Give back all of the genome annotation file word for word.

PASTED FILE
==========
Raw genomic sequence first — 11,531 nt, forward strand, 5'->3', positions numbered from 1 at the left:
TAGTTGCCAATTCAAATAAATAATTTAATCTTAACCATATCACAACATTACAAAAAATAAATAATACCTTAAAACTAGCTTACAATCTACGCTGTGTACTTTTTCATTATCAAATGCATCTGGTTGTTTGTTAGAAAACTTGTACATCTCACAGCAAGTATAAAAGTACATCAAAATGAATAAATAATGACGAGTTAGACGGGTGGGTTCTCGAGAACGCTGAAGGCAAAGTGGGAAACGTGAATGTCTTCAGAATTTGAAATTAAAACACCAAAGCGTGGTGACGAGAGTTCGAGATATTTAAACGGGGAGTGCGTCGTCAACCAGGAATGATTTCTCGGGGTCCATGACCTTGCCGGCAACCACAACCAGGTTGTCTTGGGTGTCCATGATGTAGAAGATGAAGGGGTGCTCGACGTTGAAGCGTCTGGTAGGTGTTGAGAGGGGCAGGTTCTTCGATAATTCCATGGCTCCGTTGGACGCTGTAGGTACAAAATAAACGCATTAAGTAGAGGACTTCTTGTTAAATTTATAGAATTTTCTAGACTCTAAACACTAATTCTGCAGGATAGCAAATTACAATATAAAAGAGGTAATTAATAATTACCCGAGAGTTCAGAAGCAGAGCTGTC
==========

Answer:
Raw genomic sequence first — 11,531 nt, forward strand, 5'->3', positions numbered from 1 at the left:
TAGTTGCCAATTCAAATAAATAATTTAATCTTAACCATATCACAACATTACAAAAAATAAATAATACCTTAAAACTAGCTTACAATCTACGCTGTGTACTTTTTCATTATCAAATGCATCTGGTTGTTTGTTAGAAAACTTGTACATCTCACAGCAAGTATAAAAGTACATCAAAATGAATAAATAATGACGAGTTAGACGGGTGGGTTCTCGAGAACGCTGAAGGCAAAGTGGGAAACGTGAATGTCTTCAGAATTTGAAATTAAAACACCAAAGCGTGGTGACGAGAGTTCGAGATATTTAAACGGGGAGTGCGTCGTCAACCAGGAATGATTTCTCGGGGTCCATGACCTTGCCGGCAACCACAACCAGGTTGTCTTGGGTGTCCATGATGTAGAAGATGAAGGGGTGCTCGACGTTGAAGCGTCTGGTAGGTGTTGAGAGGGGCAGGTTCTTCGATAATTCCATGGCTCCGTTGGACGCTGTAGGTACAAAATAAACGCATTAAGTAGAGGACTTCTTGTTAAATTTATAGAATTTTCTAGACTCTAAACACTAATTCTGCAGGATAGCAAATTACAATATAAAAGAGGTAATTAATAATTACCCGAGAGTTCAGAAGCAGAGCTGTC